While the counterprotesters included Charlottesville residents, a large number (if not a majority) of this group were outsiders from around the USA. In addition to "Antifa" members who seem to be professional anarchists, the counterprotesters included members of Black Lives Matter, the Democratic Socialists of America, the Industrial Workers of the World, the anti-racism group Showing Up for Racial Justice, the International Socialist Organization, legal aid groups, smaller left-wing groups and the clergy.


                Anyone who thinks that Antifa is dedicated to "peace and love" is sadly misguided. Take a close look at this photo published in the New York Times on August 14, 2017 identified as "A group of counterprotesters who identified themselves as antifa, or anti-fascists, rested during a rally of white nationalists in Charlottesville, VA, on Saturday." The young woman on the left is wearing a machete or large knife in a scabbard. The two men in the center are carrying AR-style "assault" rifles, and the woman on the right is armed with a folding stock rifle that I cannot readily identify.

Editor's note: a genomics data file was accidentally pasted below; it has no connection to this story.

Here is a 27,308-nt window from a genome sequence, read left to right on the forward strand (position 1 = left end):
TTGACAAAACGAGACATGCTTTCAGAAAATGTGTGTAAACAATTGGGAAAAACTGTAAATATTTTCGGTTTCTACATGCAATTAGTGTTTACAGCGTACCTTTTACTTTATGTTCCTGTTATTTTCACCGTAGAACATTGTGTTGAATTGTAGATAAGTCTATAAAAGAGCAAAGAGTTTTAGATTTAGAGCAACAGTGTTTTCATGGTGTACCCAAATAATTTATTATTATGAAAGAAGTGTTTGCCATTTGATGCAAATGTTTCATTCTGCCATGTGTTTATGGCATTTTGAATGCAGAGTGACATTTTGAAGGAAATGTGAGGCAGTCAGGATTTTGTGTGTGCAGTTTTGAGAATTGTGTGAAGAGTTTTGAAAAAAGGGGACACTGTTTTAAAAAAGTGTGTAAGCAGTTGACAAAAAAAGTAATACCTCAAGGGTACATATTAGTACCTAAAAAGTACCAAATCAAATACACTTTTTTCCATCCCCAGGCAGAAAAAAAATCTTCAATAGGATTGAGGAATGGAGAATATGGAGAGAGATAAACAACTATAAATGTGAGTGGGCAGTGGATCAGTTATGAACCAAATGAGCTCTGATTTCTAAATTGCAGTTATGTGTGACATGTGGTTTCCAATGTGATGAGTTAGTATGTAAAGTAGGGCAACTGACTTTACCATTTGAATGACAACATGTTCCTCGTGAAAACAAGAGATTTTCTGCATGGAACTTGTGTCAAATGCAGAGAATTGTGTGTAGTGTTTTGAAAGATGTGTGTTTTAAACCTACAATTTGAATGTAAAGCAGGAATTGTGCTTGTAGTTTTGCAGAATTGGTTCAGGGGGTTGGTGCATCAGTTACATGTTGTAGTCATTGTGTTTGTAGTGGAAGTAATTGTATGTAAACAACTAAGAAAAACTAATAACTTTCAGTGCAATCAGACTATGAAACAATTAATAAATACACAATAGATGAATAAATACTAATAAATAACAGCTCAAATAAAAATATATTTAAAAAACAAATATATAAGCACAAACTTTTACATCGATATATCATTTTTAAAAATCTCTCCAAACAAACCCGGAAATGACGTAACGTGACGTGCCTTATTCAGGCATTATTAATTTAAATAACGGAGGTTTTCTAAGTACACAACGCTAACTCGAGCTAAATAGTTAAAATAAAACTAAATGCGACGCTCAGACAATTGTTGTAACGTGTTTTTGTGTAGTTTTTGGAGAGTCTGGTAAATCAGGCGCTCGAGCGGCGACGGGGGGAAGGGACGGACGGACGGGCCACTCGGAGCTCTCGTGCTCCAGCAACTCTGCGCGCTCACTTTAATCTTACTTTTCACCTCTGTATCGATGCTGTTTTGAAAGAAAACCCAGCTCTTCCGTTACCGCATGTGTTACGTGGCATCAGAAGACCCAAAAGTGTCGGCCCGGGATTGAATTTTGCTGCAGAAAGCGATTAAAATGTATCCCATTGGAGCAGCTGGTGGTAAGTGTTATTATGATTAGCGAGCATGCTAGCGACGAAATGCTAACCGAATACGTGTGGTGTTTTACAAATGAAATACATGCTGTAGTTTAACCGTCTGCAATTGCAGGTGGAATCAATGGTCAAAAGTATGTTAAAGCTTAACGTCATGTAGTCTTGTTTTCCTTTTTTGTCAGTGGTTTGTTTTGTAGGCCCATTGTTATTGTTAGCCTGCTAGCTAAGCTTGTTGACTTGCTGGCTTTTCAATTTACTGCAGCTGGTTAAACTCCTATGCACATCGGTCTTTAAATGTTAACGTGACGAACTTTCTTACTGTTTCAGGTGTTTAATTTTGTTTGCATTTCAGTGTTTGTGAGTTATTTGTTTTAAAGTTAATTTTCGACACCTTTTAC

https://www.nytimes.com/2017/08/14/us/who-were-the-counterprotesters-in-charlottesville.html?mcubz=0


                JE comments:  This image is straight from the NYT.  Are the liberals beginning to arm themselves?  Time magazine's Joel Stein asks this same question, with a much lighter tone, in a recent column.  His wife wanted to learn to shoot, to "protect herself from the people who had guns to protect themselves from people who wanted to take her guns, such as her."


                http://time.com/4913689/liberal-wife-gun-range-joel-stein/


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          • "Your Son is Dating a Yankee? What a Pity" (Anthony J Candil, USA 08/27/17 4:50 AM)